Fig. 1. Correlation between average size of home range and number of "peripheral points" (marginal records, which form angles when the range is outlined). On the average, a sufficient number of records to yield approximately nine peripheral points must be obtained before the full extent of the home range is revealed.

The average area, in acres, of home range was plotted, on a graph, against the number of peripheral points (Figure 1). When a home range had nine or more peripheral points, on an average, the size of home range did not increase significantly with additional captures, observations in the field, or records of trails. Home ranges with less than nine peripheral points were likely to be increased in size with each new observation. A similar situation has been shown by previous authors who have plotted the size of home range against number of captures in live-traps, where only live-trapping was used to gather data. Therefore, in my study, home ranges with nine or more peripheral points were considered to be adequately studied.

Data for eighteen cottontails that had been studied sufficiently to determine the full extent of their home ranges were used to calculate minimum, maximum, and average home range by each of five methods (Table 1). The methods used by Schwartz (1941), Dalke and Sime (1938) and Allen (1939) yielded results which were lower than any others, presumably because only live-trap data were used and because straight lines were used to connect traps in which cottontails were captured. The "composite method" was considered the most reliable because it utilized all data gathered for each individual and because with this method the home range boundaries were drawn to enclose all areas in which the cottontail lived and excluded all areas in which the cottontail was not known to have been. The method used by Fitch (1949) agreed most closely with the "composite method" and suggests to me that the home range of animals can be estimated with reasonable accuracy by this method when field observation or trailing are not feasible. The composite method is superior to others for studying the home range and movements of cottontails.

Of the individuals whose entire home ranges had been thoroughly studied, nine males had home ranges of between 4.72 acres and 12.19 acres with an average of 8.92 acres; nine females had home ranges of between 2.42 acres and 12.62 acres with an average of 7.76 acres. The average size of home range for both sexes was 8.34 acres (Table 1).

Table 1.—Home Ranges, in Acres, of 18 Cottontails on the Reservation in 1956, Computed by Five Different Methods.

Method Sex Number of
Allen (1939),
Dalke and Sime (1938)
and Schwartz (1941)
9 2.00 6.78 .30
9 2.54 7.20 .35
all 18 2.27 7.20 .30
  9 4.01 12.89 1.05
Fitch (1947) 9 5.68 11.50 1.84
  all 18 4.85 12.89 .05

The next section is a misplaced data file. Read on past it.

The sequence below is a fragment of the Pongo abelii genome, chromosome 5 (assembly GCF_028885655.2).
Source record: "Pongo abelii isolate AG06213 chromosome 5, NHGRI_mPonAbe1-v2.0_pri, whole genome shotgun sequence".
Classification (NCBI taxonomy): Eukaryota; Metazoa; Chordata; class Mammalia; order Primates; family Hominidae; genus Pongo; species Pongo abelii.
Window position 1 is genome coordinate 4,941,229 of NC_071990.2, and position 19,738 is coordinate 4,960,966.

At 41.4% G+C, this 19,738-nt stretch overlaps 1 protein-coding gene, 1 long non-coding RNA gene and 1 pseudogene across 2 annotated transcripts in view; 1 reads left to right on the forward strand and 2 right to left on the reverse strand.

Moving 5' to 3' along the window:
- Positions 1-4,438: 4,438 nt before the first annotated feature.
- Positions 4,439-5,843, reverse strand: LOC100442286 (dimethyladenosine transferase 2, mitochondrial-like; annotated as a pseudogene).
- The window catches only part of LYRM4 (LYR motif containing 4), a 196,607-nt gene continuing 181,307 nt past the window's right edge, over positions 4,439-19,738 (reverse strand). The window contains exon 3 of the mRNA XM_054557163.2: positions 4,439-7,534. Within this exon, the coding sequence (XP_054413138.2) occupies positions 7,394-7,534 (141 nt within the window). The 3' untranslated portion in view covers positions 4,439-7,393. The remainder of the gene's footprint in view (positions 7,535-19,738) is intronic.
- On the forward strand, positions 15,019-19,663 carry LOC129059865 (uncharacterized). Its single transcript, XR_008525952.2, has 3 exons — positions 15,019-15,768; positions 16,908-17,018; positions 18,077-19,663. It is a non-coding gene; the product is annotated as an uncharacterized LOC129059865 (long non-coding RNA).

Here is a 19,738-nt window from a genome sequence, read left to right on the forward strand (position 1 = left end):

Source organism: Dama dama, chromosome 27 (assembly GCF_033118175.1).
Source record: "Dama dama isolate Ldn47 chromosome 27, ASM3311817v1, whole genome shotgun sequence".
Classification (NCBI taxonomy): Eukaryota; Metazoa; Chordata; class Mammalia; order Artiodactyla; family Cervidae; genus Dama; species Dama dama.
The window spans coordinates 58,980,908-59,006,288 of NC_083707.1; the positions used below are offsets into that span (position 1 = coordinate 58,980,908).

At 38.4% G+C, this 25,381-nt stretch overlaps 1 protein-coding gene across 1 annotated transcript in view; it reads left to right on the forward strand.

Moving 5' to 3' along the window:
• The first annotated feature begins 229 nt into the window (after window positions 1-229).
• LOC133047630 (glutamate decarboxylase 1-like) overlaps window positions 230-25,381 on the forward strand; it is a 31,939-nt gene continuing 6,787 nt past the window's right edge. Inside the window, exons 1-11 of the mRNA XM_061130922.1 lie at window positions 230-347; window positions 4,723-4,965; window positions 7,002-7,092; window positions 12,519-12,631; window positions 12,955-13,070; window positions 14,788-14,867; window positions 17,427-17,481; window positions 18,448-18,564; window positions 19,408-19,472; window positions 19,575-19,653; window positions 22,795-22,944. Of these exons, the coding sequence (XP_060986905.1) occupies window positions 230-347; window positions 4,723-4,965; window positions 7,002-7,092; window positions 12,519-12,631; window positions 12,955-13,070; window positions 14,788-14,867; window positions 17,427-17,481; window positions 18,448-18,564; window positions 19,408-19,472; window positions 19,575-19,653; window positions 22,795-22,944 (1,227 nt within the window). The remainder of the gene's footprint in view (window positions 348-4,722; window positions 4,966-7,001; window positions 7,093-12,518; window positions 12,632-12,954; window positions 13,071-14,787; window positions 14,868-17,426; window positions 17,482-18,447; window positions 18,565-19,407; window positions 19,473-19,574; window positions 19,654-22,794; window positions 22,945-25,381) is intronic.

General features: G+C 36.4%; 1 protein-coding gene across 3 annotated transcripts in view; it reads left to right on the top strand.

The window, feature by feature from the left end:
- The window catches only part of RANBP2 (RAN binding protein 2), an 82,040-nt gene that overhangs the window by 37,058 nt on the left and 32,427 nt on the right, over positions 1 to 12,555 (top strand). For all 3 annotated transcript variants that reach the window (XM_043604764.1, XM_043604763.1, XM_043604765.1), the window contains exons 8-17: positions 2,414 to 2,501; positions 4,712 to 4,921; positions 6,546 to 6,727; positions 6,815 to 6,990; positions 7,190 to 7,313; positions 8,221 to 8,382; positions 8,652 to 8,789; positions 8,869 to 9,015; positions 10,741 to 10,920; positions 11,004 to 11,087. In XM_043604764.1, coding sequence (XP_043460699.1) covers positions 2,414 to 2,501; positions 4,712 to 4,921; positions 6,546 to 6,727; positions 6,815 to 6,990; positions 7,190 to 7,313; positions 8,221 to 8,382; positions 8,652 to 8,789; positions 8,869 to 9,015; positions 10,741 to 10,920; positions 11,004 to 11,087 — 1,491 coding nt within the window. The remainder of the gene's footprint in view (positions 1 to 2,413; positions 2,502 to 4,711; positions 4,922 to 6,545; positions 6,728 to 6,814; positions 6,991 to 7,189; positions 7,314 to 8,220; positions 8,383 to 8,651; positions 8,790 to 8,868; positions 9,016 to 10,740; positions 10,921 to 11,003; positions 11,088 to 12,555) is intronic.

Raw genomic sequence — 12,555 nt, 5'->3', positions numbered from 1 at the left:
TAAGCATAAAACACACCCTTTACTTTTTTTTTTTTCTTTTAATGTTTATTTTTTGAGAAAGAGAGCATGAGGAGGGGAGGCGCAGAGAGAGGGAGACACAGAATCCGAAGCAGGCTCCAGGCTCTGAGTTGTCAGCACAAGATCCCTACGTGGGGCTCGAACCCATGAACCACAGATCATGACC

9 7.20
Fitch (1949) 9 9.00
  all 18 8.40
Tracking and
field observations
9 8.74 11.15 3.54
9 8.62 12.18 5.51
  all 18 8.69 12.18 3.54
Tracking and field
observations plus
9 8.92 12.19 4.72
9 7.76 12.62 2.42
all 18 8.34 12.62 2.42


Maps showing home ranges of cottontails in relation to woodland and open fields on the study area. One inch equals approximately 470 feet.

Fig. 2. Maps showing home ranges of cottontails in relation to woodland and open fields on the study area. One inch equals approximately 470 feet. Each home range is shown slightly rounded from the polygonal figures obtained by connecting actual points where the animal was recorded. Upper Left. An area of 4.6 acres occupied by a cottontail in winter, increased to 6.5 acres in summer by the animal crossing a narrow grassland strip to another woodland edge. Lower Left. Showing increasing size of home range of a female cottontail; in July, 1954 (at age of three weeks), she had a range of .25 acre; September, 1954, 1.5 acres; December, 1954, 8 acres; and December, 1955, 11 acres. Right Half. Two home ranges of a cottontail which moved from its original area to occupy a new one 410 feet farther north across a field in September and October, 1955.

Cottontails range over a larger area in summer than they do in winter because suitable cover and food is more abundant in summer. One cottontail (Figure 2, upper left) lived in a woodland home range of 4.6 acres in the winter but increased the range to 6.5 acres in summer by crossing the narrow overgrown end of a field to another woodland area. Another cottontail (Figure 3, top part) lived in a woodland home range of 7.9 acres in winter but in summer increased the home range to 9.5 acres by including also a part of an adjacent field. Other cottontails increased their home ranges in summer by five to 15 per cent.

On the average, male cottontails had a larger (by 13 per cent) home range than females probably because of the increased activity of males in the breeding season and the decreased activity of females when pregnant and caring for young. Nevertheless, some of the largest home ranges measured were those of females.

Diagrams showing home ranges of cottontails in relation to woodland and open fields on the study area. One inch equals approximately 545 feet.